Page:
The Vicar of Wakefield, by Oliver Goldsmith

Chapter 22

Offences are easily pardoned where there is love at bottom

The next morning I took my daughter behind me, and set out on my return home. As we travelled along, I strove, by every persuasion, to calm her sorrows and fears, and to arm her with resolution to bear the presence of her offended mother. I took every opportunity, from the prospect of a fine country, through which we passed, to observe how much kinder heaven was to us, than we to each other, and that the misfortunes of nature’s making were very few. I assured her, that she should never perceive any change in my affections, and that during my life, which yet might be long, she might depend upon a guardian and an instructor. I armed her against the censures of the world, shewed her that books were sweet unreproaching companions to the miserable, and that if they could not bring us to enjoy life, they would at least teach us to endure it.

The hired horse that we rode was to be put up that night at an inn by the way, within about five miles from my house, and as I was willing to prepare my family for my daughter’s reception, I determined to leave her that night at the inn, and to return for her, accompanied by my daughter Sophia, early the next morning. It was night before we reached our appointed stage: however, after seeing her provided with a decent apartment, and having ordered the hostess to prepare proper refreshments, I kissed her, and proceeded towards home. And now my heart caught new sensations of pleasure the nearer I approached that peaceful mansion. As a bird that had been frighted from its nest, my affections out-went my haste, and hovered round my little fire-side, with all the rapture of expectation. I called up the many fond things I had to say, and anticipated the welcome I was to receive. I already felt my wife’s tender embrace, and sniiled at the joy of my little ones. As I walked but slowly, the night wained apace. The labourers of the day were all retired to rest; the lights were out in every cottage; no sounds were heard but of the shrilling cock, and the deep-mouthed watch-dog, at hollow distance. I approached my little abode of pleasure, and before I was within a furlong of the place, our honest mastiff came running to welcome me.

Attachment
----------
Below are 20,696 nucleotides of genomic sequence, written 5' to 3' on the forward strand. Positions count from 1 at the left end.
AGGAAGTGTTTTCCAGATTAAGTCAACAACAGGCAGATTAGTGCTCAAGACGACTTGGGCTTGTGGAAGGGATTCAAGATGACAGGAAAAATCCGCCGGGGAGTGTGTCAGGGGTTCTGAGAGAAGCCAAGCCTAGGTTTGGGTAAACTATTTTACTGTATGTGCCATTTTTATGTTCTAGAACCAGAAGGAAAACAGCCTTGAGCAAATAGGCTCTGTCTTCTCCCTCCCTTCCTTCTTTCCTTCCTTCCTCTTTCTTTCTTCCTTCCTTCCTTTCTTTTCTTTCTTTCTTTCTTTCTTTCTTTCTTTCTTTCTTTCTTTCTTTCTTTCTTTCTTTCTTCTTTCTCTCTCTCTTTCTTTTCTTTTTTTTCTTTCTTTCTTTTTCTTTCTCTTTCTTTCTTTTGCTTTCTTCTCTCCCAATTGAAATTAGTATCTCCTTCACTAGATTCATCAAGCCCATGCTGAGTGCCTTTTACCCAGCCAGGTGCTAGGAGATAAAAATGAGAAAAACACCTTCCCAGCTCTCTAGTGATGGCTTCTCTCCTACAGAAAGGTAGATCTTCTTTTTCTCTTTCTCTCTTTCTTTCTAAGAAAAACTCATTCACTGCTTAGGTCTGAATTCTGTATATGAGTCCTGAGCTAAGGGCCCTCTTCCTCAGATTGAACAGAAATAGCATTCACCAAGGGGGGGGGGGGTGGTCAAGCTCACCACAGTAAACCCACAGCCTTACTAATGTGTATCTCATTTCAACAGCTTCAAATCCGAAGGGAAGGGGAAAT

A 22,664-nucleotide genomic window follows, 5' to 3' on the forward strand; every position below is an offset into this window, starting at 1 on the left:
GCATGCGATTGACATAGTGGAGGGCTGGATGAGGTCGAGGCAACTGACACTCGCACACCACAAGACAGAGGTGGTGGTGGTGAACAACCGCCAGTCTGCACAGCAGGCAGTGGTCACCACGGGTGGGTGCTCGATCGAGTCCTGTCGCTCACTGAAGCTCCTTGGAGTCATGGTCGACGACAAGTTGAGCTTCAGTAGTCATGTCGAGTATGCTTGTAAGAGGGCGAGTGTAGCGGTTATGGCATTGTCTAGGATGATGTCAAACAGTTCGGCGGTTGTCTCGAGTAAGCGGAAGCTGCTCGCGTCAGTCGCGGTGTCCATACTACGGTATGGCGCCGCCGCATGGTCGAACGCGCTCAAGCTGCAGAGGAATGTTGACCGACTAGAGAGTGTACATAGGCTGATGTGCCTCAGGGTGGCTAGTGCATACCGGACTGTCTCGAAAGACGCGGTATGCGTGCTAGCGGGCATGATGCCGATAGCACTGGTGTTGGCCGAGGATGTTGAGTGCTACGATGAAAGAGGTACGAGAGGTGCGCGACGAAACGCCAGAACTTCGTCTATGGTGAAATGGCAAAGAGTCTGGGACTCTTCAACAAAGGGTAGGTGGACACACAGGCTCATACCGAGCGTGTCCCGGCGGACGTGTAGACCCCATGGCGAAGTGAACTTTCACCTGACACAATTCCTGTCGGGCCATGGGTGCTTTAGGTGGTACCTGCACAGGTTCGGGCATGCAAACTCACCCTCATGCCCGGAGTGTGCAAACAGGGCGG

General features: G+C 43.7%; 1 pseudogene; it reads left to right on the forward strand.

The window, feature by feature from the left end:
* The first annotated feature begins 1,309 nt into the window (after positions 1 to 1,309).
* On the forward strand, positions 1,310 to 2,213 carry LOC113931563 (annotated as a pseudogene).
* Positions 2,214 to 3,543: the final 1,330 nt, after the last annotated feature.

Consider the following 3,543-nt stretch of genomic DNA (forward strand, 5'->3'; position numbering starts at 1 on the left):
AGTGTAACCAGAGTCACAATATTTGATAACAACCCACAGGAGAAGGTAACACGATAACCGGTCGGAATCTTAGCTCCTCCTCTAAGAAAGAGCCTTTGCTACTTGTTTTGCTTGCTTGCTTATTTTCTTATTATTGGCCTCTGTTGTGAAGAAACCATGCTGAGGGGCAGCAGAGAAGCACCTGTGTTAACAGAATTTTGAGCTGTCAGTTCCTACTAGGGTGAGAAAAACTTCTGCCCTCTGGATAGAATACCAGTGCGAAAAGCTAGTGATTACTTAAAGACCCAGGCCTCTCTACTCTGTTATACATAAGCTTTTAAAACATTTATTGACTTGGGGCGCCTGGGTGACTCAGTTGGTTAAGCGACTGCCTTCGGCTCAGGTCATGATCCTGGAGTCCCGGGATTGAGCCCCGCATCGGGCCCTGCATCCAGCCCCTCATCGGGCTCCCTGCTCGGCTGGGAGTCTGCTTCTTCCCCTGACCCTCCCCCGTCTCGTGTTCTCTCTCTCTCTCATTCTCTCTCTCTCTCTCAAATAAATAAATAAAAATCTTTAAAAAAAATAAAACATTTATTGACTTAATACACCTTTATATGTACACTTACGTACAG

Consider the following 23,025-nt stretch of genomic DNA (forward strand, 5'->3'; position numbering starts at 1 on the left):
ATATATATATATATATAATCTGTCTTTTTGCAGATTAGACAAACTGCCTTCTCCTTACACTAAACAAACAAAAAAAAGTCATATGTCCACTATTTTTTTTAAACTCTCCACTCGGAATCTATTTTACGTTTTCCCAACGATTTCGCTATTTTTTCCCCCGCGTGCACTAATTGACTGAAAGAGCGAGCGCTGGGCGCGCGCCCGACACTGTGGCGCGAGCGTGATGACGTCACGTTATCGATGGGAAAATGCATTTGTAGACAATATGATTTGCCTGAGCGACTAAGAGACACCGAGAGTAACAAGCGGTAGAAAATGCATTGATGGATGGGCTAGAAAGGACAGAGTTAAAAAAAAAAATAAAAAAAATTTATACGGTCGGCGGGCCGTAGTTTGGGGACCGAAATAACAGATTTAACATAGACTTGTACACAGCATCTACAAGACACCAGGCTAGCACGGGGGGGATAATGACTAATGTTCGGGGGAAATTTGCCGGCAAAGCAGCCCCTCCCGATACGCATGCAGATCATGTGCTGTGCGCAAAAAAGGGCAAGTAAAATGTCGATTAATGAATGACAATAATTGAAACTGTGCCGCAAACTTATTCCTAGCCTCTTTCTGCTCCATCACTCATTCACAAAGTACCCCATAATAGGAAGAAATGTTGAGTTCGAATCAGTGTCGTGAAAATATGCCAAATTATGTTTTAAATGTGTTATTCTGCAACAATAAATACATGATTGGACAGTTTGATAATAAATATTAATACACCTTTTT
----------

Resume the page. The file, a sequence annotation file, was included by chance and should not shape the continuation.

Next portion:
It was now near mid-night that I came to knock at my door: all was still and silent: my heart dilated with unutterable happiness, when, to my amazement, I saw the house bursting out in a blaze of fire, and every apperture red with conflagration! I gave a loud convulsive outcry, and fell upon the pavement insensible. This alarmed my son, who had till this been asleep, and he perceiving the flames, instantly waked my wife and daughter, and all running out, naked, and wild with apprehension, recalled me to life with their anguish. But it was only to objects of new terror; for the flames had, by this time, caught the roof of our dwelling, part after part continuing to fall in, while the family stood, with silent agony, looking on, as if they enjoyed the blaze. I gazed upon them and upon it by turns, and then looked round me for my two little ones; but they were not to be seen. O misery! ‘Where,’ cried I, ‘where are my little ones?’- -‘They are burnt to death in the flames,’ says my wife calmly, ‘and I will die with them.’— That moment I heard the cry of the babes within, who were just awaked by the fire, and nothing could have stopped me. ‘Where, where, are my children?’ cried I, rushing through the flames, and bursting the door of the chamber in which they were confined, ‘Where are my little ones?’—‘Here, dear papa, here we are,’ cried they together, while the flames were just catching the bed where they lay. I caught them both in my arms, and snatched them through the fire as fast as possible, while just as I was got out, the roof sunk in. ‘Now,’ cried I, holding up my children, ‘now let the flames burn on, and all my possessions perish. Here they are, I have saved my, treasure. Here, my dearest, here are our treasures, and we shall yet be happy.’ We kissed our little darlings a thousand times, they clasped us round the neck, and seemed to share our transports, while their mother laughed and wept by turns.